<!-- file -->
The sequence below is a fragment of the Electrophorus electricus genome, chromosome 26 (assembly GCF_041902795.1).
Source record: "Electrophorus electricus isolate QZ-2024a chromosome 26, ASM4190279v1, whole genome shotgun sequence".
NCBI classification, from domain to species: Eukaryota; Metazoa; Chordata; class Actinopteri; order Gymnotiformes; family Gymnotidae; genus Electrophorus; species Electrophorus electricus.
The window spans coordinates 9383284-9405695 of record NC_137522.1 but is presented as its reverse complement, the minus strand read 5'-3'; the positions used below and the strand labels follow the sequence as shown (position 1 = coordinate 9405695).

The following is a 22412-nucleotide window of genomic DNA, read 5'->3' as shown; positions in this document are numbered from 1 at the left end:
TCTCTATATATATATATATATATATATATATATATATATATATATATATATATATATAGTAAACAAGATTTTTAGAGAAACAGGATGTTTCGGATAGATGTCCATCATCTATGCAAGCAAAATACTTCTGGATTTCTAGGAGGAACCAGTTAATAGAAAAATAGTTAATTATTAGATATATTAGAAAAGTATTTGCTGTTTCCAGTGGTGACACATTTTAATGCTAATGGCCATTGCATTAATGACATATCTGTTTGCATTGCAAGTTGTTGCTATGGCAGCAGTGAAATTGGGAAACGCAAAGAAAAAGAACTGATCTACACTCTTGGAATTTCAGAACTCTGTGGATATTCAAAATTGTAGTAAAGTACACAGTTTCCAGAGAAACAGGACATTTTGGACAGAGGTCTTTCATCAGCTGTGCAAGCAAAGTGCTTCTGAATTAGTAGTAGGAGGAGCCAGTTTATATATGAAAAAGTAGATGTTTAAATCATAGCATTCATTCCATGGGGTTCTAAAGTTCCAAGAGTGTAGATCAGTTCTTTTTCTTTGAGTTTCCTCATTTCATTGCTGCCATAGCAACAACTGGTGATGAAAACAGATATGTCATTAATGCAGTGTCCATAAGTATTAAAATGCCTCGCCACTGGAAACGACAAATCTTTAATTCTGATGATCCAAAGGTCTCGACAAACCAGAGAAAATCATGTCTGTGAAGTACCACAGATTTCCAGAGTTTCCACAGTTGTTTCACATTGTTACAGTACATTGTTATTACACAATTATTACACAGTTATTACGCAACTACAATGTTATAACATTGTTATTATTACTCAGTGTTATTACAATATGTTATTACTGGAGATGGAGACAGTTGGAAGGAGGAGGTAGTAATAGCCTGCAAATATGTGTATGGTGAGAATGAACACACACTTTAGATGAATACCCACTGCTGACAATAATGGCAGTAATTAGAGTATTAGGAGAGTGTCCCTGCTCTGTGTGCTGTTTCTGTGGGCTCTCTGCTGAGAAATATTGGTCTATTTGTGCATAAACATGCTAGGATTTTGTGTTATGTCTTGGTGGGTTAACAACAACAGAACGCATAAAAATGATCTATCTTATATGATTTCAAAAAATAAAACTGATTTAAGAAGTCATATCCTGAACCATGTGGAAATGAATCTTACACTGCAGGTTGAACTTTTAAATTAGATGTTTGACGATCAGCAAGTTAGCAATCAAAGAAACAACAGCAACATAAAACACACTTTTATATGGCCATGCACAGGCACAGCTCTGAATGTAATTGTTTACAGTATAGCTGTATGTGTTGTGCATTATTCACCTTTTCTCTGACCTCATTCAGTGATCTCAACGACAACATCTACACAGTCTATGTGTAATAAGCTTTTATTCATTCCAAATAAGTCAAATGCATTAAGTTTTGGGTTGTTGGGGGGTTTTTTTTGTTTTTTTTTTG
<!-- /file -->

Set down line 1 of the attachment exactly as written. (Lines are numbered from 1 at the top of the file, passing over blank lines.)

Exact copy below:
The sequence below is a fragment of the Electrophorus electricus genome, chromosome 26 (assembly GCF_041902795.1).